In the past, Hino says, housing markets have swallowed information about flood hazard very suddenly, often after a real-life flood makes it real for homebuyers. “If there is a big event that makes everyone suddenly pay attention to flood risk, that value can disappear really quickly,” Hino says. That could happen even without climate change, which only ups the stakes.

“In the scenario where there is a more long-lasting change in demand for flood-prone property, and [home value] doesn’t get recouped, then of course, we get concerned not only about the households who are in those positions, but also the lends, and who’s backing the lenders,” explains Hino. The backer, according to other research, is often the US government, which guarantees most American home mortgages through Fannie Mae and Freddie Mac.

Not everyone on the market is neglecting the flood maps, though. Commercial buyers in the study, like large rental companies or family trusts, tended to pay less, possibly because they had the time and expertise to think through flood risk.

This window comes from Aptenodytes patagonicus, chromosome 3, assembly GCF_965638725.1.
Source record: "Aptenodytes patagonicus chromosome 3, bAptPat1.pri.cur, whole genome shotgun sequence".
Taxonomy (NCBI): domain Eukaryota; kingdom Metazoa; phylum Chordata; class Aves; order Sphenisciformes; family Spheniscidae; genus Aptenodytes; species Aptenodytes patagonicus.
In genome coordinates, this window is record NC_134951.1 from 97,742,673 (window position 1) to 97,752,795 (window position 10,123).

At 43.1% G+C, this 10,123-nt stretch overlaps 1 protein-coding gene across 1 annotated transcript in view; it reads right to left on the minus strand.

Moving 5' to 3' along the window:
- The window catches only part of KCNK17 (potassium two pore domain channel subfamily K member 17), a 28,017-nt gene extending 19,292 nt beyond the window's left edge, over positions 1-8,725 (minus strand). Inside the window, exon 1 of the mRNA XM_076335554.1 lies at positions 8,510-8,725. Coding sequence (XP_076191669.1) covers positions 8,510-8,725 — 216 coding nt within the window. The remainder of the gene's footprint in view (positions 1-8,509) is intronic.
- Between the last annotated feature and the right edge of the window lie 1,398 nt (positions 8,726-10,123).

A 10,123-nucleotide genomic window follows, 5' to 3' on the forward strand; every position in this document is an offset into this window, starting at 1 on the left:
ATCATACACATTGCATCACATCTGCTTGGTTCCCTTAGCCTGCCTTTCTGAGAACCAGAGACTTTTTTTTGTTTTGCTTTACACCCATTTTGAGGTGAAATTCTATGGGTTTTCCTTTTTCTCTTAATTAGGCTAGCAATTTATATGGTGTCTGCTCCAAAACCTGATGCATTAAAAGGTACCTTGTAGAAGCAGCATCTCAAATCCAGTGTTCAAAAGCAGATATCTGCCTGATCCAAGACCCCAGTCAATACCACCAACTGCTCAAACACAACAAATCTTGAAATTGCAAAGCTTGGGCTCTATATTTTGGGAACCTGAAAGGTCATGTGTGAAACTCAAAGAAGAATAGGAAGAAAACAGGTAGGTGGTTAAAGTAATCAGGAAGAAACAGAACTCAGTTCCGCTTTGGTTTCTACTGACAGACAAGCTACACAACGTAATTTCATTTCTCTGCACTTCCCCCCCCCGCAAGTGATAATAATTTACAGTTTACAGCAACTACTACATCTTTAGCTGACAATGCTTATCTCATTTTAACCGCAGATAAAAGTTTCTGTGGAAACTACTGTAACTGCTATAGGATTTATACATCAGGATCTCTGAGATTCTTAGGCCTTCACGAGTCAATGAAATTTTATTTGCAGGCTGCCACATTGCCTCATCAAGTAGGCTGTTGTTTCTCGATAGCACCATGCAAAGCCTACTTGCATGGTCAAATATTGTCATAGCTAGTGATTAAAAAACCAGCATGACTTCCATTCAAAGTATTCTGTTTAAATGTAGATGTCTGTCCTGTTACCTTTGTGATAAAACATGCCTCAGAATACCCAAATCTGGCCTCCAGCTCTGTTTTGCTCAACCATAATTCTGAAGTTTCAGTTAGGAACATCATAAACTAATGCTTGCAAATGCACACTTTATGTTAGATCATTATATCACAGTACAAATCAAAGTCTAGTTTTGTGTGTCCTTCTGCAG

Buyers in communities where floods were more prevalent, and in states with strict flood risk disclosure laws, also paid less. That suggests that the issue has a lot to do with people’s access to information about environmental hazards. Another possibility, Zipp says, is that the difference reflects legal enforcement. “Even though flood insurance is mandatory in floodplains there has been evidence that this is not heavily enforced. It is possible that [requirements for flood insurance] are more heavily enforced with businesses,” leading them to be willing to pay less.

“One very reasonable thing for all of us to support is, buyers should know what they’re getting when it comes to flood risk and their property.” Hino says. Only a handful of states require sellers to inform prospective buyers of floodplain status before they make an offer, and only two require them to inform buyers of flood insurance costs. 

“It’s one thing for someone to say, I knew that this house had flooded before, but I really liked it, and I chose to live here. It’s something else altogether to hear, I had no idea, and I learned six months later when my house flooded.”

Philip Kiefer

Philip Kiefercovers ecology, the climate, public health, and more from New Orleans. His work has also appeared in Outside, National Geographic, and Sierra.